The Spanish government has signed an agreement with the country’s Centre for Technological and Industrial Development (CDTI) to install facial recognition cameras at the entrance of stadiums, concert halls and other large venues across Spain.
The aim is to provide Civil Guard officers with information on people “with outstanding criminal charges against them” so that they can be arrested when leaving the premises.
The facial recognition software would cross-reference the imagery with police records to alert Spanish police forces while the event is taking place.
According to the report included in Spain’s State Bulletin (BOE), the aim is to reduce the number of officers needed at these events. The facial recognition systems will also be installed in rural settings to make up for the lack of police officers available in these areas.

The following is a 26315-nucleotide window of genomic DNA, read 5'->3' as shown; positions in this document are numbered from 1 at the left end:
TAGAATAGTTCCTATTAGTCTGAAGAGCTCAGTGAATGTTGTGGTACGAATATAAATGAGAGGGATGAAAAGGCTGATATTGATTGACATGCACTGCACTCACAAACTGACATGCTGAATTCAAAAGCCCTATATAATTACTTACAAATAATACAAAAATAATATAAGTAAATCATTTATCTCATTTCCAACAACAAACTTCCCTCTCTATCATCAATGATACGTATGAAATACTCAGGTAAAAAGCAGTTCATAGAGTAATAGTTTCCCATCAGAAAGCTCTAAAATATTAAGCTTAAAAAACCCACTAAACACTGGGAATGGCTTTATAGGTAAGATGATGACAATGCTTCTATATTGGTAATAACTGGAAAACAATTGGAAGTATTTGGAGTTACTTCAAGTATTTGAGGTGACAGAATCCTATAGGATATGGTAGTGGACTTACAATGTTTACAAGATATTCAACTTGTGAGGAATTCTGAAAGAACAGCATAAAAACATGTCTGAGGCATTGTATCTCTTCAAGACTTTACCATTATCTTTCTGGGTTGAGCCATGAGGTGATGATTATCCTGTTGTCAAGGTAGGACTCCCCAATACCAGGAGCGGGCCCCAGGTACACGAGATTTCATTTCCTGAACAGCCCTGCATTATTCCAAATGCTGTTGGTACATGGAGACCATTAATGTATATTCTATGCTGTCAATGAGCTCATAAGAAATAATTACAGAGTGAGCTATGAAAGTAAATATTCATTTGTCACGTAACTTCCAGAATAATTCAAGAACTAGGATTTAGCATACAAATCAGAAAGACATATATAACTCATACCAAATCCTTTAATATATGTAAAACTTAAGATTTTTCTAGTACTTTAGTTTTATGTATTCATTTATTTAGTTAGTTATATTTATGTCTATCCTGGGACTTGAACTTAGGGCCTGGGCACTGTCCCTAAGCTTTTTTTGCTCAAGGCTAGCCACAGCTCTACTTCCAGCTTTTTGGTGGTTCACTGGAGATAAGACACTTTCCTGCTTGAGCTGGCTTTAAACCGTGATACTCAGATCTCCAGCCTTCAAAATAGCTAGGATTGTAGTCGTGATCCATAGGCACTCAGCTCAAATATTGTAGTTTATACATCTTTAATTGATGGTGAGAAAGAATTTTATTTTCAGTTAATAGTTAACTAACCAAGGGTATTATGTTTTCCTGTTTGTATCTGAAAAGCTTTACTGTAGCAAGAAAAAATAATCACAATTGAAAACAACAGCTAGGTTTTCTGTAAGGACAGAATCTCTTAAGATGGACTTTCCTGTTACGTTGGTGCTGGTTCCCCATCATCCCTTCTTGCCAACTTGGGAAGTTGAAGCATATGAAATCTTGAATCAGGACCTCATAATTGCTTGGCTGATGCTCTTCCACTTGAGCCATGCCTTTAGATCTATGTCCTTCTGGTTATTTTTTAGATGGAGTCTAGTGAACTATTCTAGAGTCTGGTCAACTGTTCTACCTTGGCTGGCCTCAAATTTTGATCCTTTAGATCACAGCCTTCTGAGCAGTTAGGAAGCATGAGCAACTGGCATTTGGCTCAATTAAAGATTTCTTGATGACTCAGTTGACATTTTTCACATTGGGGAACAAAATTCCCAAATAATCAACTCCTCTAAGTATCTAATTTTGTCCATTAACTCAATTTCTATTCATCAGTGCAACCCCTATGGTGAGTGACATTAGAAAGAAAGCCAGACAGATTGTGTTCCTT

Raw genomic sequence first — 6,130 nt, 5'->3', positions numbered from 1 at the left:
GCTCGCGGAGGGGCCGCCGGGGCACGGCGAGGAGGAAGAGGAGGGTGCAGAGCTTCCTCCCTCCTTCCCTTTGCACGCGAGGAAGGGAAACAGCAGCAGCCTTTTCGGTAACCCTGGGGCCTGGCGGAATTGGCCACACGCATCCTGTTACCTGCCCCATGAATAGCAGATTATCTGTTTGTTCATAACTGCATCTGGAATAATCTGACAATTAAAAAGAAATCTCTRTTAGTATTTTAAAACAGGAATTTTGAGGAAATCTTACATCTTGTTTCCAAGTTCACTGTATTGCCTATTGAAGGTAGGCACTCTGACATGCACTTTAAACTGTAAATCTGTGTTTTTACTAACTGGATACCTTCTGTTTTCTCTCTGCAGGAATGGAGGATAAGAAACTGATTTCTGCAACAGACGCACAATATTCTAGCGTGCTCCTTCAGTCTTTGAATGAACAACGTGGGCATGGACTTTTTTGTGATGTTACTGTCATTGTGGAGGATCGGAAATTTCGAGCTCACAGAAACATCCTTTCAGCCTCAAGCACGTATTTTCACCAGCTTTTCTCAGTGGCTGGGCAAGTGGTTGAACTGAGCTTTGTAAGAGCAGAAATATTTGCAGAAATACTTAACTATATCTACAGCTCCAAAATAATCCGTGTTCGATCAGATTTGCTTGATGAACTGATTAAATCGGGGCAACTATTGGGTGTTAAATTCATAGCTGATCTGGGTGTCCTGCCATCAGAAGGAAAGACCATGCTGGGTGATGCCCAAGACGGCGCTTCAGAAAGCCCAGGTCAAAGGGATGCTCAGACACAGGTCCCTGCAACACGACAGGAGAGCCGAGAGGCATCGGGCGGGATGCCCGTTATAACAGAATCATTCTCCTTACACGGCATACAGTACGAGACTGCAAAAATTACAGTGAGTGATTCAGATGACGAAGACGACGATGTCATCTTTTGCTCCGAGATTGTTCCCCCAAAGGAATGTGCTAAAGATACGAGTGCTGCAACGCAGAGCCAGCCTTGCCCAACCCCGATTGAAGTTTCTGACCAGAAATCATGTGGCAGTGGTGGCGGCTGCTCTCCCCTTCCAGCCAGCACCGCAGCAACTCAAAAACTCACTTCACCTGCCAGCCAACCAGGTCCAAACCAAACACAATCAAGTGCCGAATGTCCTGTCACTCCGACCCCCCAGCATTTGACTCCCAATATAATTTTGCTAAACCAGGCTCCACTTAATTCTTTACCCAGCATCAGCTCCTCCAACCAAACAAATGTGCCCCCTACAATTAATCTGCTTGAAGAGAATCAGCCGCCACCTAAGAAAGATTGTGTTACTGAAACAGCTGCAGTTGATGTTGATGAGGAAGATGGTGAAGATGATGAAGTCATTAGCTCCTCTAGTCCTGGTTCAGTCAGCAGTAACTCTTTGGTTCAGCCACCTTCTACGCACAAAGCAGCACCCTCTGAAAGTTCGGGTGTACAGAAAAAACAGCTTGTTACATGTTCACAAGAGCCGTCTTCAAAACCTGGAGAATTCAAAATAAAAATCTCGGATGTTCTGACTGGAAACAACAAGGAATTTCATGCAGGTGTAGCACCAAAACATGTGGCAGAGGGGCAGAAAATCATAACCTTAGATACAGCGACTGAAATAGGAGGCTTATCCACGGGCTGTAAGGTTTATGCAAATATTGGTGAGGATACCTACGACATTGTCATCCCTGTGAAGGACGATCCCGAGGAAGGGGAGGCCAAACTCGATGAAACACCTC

The technology would also assist in locating belongings such as mobile phones or wallets that were stolen at large events.
The announcement comes just weeks after Mercadona – Spain’s most popular supermarket chain- said it had also installed facial recognition systems in 40 of its stores.
According to representatives of the company, the software would be used “only and exclusively” to detect if people with restraining orders and criminal sentences entered their premises.
Facial recognition systems are largely controversial given their infringements on privacy and their use by states such as China with a poor human rights record.
According to EUobserver, 80 percent of Europeans are opposed to facial data being shared with authorities.
The European Commission had considered the possibility of banning its use for identification purposes in public spaces for five years, but Brussels has ended up choosing to leave the option of adopting or restricting it to its member states.
Despite such negative sentiment from the public, facial recognition is in use across 26 European countries, with Belgium and Luxembourg the continent’s most vocal opponents to its use.
Facial-recognition technologies can be used to watch, track or analyse citizens’ movement and behaviour.
In China’s case, it’s used to score the population for “social credit” in a dystopian manner similar to that seen in TV series Black Mirror.